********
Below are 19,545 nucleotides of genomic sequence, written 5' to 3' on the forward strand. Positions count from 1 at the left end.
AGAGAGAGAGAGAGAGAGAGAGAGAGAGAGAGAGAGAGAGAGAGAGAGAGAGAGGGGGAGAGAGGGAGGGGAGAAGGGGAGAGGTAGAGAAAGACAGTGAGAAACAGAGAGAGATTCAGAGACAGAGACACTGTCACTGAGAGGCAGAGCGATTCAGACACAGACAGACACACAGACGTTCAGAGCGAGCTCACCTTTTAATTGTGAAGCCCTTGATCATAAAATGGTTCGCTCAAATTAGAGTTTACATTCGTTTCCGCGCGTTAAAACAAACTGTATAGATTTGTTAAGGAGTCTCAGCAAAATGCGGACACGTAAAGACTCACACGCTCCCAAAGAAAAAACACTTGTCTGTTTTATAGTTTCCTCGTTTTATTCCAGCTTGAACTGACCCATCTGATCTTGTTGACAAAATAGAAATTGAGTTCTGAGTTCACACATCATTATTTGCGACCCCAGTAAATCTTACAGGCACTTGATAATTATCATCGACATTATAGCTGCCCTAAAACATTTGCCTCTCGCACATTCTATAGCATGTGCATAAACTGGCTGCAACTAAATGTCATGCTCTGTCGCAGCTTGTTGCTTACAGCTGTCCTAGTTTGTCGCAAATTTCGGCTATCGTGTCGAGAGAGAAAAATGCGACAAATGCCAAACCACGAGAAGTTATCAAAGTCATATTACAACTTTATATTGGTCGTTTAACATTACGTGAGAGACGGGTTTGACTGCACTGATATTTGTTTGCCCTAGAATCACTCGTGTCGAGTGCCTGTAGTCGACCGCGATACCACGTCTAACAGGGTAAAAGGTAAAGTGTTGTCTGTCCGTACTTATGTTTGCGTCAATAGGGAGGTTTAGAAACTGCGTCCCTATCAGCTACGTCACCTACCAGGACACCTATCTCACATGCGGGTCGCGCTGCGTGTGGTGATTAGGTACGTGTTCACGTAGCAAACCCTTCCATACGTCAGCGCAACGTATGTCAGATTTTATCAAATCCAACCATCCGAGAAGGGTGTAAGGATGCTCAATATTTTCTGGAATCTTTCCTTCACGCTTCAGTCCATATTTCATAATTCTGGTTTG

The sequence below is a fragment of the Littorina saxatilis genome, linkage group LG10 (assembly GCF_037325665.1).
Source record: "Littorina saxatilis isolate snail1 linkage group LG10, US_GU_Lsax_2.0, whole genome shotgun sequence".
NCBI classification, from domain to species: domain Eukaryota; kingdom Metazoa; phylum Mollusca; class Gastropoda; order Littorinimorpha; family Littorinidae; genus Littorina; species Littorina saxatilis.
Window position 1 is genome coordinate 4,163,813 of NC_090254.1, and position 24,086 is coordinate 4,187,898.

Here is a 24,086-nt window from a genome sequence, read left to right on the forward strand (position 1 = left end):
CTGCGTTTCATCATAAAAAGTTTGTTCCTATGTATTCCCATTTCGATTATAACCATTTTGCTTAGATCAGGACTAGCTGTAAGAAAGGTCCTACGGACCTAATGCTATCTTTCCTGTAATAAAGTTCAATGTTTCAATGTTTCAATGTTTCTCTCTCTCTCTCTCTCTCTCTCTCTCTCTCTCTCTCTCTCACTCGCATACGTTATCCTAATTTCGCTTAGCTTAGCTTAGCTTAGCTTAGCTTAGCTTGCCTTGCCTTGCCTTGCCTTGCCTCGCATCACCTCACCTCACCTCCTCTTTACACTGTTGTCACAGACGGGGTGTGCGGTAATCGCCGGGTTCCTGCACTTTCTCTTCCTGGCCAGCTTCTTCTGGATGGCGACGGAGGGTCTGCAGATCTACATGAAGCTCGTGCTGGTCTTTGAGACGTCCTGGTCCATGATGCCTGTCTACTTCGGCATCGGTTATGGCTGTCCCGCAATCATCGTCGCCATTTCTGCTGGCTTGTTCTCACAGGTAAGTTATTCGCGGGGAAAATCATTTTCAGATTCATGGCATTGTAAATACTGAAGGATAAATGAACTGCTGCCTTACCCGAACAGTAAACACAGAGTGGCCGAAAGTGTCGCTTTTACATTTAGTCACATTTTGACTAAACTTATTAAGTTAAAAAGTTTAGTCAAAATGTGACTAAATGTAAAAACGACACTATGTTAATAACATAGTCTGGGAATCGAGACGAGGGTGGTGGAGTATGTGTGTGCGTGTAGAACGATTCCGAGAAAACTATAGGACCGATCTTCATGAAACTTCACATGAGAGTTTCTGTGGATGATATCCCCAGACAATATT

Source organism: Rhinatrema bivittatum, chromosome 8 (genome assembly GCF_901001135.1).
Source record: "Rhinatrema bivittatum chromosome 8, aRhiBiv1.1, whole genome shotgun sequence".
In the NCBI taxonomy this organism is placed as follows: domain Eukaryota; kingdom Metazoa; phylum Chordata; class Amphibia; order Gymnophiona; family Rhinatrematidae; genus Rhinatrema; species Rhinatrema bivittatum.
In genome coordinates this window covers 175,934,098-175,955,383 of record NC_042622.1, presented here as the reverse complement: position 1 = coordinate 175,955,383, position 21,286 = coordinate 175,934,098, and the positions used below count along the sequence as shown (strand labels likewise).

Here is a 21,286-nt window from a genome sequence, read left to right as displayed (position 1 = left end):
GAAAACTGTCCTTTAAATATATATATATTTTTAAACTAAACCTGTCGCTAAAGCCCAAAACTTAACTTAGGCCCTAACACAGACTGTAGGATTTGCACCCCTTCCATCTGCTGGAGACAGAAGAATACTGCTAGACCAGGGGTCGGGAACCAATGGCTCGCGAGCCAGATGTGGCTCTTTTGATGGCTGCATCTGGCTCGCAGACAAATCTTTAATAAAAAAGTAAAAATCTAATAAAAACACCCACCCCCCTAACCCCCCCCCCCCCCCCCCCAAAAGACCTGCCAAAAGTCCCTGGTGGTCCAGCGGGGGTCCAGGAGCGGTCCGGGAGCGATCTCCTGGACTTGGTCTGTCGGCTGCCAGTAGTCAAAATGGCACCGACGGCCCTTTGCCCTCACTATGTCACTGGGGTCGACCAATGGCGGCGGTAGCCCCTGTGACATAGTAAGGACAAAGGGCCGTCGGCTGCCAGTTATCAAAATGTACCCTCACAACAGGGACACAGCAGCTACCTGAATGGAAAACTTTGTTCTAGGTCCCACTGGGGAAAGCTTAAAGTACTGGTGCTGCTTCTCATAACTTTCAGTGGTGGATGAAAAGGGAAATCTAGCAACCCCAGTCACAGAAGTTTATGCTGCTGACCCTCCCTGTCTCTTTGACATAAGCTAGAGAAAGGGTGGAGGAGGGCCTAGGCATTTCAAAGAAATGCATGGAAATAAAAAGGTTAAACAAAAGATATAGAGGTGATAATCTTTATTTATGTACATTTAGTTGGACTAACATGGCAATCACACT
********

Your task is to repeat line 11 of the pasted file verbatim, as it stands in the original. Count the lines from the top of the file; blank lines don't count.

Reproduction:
In the NCBI taxonomy this organism is placed as follows: domain Eukaryota; kingdom Metazoa; phylum Chordata; class Amphibia; order Gymnophiona; family Rhinatrematidae; genus Rhinatrema; species Rhinatrema bivittatum.